It’s been a challenging growing season to date in Ontario, and the rough conditions in May and June are showing up in corn rows. Got funky-coloured corn? The cause all comes down to root growth.
Peter Johnson, RealAgriculture agronomist, says that early-planted corn that went in fit to un-fit is yellowing, sometimes row to row. The yellowing is from wet feet and restricted root growth, Johnson says, leading to a lack of nitrogen (N) uptake.
For those that waited until June to get the corn in are seeing another hue in the field — purple. Are purple plants phosphorus deficient? Sort of, Johnson explains, but again, this is because of root development and a lack of plants’ ability to access the nutrient not because it isn’t there.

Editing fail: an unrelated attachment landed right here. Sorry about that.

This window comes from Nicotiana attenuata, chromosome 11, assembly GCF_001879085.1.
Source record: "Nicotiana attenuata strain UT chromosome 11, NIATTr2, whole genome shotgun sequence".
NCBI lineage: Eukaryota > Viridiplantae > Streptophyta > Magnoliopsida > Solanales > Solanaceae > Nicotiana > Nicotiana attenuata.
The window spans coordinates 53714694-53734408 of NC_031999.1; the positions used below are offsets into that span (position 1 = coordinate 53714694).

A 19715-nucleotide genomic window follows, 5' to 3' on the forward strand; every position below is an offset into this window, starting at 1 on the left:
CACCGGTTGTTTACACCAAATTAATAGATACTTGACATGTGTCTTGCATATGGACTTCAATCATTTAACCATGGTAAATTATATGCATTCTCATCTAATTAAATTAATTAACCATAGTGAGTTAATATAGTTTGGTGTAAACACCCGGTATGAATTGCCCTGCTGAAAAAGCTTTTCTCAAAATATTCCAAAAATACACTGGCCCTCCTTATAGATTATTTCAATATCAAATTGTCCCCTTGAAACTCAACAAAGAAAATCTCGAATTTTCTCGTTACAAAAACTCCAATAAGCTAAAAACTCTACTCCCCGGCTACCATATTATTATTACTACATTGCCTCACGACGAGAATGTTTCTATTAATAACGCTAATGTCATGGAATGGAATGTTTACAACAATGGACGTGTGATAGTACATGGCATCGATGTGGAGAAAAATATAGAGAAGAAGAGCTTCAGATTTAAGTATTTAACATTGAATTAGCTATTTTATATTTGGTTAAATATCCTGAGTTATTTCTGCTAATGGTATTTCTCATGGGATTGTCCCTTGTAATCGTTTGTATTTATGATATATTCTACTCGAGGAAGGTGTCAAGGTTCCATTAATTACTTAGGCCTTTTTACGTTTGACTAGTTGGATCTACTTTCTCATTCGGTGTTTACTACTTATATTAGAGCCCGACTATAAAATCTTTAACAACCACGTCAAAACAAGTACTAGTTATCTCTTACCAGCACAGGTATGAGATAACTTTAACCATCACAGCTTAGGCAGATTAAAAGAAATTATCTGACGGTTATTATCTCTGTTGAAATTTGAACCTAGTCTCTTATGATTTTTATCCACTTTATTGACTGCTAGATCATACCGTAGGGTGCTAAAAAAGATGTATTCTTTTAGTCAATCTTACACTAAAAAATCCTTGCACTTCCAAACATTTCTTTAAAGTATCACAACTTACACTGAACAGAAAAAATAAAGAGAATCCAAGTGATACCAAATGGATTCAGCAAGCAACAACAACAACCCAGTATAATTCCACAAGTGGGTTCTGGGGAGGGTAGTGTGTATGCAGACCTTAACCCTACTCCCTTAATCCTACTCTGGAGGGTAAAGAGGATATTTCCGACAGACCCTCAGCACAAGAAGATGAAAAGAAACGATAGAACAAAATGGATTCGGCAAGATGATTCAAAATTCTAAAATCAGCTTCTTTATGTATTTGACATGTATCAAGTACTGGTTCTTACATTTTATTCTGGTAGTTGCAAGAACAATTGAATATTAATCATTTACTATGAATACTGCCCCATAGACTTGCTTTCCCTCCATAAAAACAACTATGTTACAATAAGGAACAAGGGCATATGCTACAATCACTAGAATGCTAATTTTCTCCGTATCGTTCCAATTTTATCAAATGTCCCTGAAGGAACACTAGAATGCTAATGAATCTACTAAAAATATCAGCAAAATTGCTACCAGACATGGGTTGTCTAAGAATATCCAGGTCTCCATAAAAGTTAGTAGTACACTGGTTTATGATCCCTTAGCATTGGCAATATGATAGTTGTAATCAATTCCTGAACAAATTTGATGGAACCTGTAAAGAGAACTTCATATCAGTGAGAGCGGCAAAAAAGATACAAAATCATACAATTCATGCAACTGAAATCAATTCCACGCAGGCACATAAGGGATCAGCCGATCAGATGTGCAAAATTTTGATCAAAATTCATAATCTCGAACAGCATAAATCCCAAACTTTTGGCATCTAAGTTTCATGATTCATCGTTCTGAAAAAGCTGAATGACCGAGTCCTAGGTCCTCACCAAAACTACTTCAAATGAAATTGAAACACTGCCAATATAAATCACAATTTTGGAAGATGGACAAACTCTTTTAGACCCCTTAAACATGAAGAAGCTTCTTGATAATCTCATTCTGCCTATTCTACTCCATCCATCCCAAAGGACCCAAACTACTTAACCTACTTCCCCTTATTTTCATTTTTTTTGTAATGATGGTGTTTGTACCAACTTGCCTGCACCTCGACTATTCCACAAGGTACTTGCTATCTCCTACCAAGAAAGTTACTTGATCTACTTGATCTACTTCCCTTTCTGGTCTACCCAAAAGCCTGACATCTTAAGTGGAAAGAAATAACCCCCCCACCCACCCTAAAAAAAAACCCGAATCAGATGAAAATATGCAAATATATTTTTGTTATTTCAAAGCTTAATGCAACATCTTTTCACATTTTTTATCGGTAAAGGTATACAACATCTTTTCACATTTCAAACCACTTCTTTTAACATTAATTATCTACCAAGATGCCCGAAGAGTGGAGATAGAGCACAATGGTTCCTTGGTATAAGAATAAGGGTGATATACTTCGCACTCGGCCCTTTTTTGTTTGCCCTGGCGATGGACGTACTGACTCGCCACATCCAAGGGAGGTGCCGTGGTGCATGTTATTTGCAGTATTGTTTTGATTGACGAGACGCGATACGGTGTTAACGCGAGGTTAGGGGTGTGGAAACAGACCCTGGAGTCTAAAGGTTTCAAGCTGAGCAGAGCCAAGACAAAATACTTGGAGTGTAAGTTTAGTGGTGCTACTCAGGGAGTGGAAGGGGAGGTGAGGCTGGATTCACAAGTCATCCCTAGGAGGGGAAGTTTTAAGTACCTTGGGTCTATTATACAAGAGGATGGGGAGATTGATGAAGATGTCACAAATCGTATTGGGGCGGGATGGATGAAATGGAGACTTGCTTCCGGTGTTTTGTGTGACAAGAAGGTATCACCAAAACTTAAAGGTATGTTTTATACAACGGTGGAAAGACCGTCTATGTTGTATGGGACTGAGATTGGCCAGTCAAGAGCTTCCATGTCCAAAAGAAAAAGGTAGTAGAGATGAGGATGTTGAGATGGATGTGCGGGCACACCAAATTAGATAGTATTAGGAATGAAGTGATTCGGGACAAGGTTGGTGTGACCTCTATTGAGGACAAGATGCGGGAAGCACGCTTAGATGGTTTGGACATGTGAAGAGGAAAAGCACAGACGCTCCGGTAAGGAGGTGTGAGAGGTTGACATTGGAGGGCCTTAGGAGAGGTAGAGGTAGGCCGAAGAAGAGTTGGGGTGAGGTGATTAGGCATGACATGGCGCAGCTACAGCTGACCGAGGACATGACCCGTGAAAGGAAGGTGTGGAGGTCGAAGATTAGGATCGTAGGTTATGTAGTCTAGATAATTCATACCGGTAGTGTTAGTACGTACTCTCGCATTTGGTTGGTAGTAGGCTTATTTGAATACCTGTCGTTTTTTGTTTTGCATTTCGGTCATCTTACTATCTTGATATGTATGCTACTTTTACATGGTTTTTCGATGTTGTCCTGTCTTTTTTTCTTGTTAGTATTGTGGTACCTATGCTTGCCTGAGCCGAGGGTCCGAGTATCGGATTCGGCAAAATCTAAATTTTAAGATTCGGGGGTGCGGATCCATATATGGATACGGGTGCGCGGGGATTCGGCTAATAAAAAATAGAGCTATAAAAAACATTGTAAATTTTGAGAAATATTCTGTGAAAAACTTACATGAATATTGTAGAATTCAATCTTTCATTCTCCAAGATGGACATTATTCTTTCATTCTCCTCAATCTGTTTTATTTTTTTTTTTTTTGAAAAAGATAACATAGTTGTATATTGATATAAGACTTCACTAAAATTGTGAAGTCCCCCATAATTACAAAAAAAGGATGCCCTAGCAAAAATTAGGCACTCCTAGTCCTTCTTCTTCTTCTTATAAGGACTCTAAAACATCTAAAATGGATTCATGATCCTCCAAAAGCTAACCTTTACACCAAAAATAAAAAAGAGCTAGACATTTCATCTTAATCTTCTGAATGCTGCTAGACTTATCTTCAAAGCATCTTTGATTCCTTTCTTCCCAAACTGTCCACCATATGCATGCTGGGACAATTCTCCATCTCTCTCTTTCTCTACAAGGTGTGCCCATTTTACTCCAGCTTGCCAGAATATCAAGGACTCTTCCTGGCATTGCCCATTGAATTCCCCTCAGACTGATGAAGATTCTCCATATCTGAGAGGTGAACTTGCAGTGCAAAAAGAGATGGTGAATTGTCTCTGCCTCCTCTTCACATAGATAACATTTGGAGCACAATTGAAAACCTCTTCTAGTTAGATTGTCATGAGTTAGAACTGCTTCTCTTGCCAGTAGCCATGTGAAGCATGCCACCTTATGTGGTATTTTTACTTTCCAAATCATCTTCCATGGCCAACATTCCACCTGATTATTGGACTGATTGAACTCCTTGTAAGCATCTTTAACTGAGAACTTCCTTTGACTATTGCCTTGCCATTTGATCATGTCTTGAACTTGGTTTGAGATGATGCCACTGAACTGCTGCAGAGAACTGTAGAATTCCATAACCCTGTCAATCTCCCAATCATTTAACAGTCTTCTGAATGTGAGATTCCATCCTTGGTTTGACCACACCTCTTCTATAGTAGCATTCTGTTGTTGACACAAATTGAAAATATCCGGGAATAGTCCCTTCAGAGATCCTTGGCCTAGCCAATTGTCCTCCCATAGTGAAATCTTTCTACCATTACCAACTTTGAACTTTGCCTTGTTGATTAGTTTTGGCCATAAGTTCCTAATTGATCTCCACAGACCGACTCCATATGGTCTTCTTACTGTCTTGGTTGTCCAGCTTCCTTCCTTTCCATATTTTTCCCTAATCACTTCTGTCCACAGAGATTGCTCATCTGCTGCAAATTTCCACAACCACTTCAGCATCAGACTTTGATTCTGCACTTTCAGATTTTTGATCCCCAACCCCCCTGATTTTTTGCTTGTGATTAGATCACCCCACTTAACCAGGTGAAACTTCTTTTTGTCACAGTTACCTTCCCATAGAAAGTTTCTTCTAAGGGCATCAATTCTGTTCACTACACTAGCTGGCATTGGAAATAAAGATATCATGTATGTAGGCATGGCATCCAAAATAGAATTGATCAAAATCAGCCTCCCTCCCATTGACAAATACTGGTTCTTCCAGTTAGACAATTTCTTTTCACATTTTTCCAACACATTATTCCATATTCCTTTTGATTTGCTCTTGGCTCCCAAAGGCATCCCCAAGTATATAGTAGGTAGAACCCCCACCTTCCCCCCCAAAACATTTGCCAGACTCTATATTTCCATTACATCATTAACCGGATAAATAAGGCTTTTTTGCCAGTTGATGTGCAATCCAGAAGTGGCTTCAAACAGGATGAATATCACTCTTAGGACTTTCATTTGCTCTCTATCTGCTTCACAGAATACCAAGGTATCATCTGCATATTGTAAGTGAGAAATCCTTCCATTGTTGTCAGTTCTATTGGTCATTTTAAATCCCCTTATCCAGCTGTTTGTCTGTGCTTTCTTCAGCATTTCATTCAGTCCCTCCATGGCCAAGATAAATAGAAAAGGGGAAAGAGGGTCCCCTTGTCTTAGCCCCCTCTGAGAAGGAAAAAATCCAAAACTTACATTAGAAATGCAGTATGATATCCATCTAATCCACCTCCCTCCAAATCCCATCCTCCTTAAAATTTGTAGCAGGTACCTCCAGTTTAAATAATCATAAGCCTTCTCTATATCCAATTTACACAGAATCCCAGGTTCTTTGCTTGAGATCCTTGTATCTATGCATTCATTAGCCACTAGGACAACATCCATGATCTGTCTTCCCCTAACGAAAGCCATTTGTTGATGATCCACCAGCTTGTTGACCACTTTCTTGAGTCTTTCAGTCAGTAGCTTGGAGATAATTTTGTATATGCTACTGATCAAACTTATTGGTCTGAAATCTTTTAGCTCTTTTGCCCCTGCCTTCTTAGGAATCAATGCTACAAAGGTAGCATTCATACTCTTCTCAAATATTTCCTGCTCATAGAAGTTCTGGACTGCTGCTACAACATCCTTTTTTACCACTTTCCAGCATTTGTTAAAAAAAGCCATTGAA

“That early planted corn, emerged uniformly, but now we start to see where it was fit to plant and where it was pushed,” he says. “Plants are lemon yellow, smaller, shorter, and struggling.” The purple plants don’t have the root structure to feed the plant the water and nutrients it needs. There are even reports of drought stress symptoms showing up — a testament to how tough conditions were when the crop went in.
Some areas saw over 15-inches of rainfall from in the planting window, “It’s surprising any corn got planted at all,” Johnson says.
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